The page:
François’ monkeys are Old World monkeys, a term describing monkeys from Africa and Asia. The main fur colour is black with white stripes running around their cheeks. They have a tuft of hair on the top of their heads and a prominent brow. Baby François’ langurs are born with orange fur.
François’ langurs live in groups of 4-27 with 12 individuals being an average size consisting of one male, several adult females and their offspring. The group is led by the adult females, who have a fluid hierarchy. They use a variety of communication methods including vocal and tactile. This includes daily grooming sessions.
All females share caring responsibilities for infants, a practice called allomothering. Youngsters are sexually mature at three to four years and will leave to join another group at this time. However, they will not be fully grown until six or seven years old.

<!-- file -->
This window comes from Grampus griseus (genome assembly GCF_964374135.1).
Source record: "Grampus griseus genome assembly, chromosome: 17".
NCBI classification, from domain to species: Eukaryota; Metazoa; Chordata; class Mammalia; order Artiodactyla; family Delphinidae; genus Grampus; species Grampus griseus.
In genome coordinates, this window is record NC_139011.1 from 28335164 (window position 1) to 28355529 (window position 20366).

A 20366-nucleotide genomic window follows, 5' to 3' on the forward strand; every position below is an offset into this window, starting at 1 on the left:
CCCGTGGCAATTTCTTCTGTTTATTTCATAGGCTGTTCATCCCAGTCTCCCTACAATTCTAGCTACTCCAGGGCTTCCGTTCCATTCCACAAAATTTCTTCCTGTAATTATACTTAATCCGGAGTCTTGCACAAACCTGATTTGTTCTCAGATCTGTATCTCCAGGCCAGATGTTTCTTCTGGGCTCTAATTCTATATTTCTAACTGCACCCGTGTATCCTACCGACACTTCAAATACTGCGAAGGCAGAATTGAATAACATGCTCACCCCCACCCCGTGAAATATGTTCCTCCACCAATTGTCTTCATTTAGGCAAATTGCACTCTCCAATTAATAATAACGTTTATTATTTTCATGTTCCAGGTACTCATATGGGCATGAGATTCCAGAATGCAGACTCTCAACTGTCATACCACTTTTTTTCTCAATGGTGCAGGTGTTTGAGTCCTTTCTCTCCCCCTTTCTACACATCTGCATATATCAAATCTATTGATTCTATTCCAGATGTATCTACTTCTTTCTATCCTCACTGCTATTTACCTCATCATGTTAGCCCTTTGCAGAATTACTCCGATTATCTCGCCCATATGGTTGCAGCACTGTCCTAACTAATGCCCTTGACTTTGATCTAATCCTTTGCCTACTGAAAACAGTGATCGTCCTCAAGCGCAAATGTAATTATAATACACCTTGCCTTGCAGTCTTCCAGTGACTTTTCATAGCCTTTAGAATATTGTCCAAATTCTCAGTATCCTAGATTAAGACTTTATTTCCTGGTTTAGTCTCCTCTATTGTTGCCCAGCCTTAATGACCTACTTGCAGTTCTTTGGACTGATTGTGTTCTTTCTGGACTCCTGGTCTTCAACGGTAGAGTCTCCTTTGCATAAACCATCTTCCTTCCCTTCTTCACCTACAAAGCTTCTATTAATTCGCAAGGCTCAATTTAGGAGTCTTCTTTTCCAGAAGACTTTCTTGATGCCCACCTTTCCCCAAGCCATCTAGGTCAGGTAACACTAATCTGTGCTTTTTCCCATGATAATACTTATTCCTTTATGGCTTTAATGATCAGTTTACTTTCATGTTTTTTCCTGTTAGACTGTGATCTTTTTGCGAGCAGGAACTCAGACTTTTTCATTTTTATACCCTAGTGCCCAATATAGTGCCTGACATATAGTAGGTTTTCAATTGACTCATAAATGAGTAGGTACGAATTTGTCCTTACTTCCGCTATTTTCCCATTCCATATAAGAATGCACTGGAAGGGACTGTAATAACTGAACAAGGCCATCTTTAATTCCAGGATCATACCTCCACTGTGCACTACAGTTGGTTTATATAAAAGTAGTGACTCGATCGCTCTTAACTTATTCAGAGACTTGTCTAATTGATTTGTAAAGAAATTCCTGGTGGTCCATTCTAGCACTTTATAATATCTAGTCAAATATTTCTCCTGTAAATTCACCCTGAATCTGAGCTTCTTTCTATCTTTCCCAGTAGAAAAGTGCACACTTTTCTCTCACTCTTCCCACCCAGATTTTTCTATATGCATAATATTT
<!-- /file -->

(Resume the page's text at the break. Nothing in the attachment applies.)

The majority of the François’ langurs diet is leaves. They have two stomach compartments to aid digestion of a high fibrous diet. The first stomach contains bacteria which help break down the leaves before entering the second stomach. They also eat other fruit and insects.
The main threats include hunting, mainly for use in producing traditional medicines (such as ‘black ape wine’) and habitat loss as farming and human settlements expand. While these threats continue there are sections of their habitat protected as national parks in both Vietnam and China.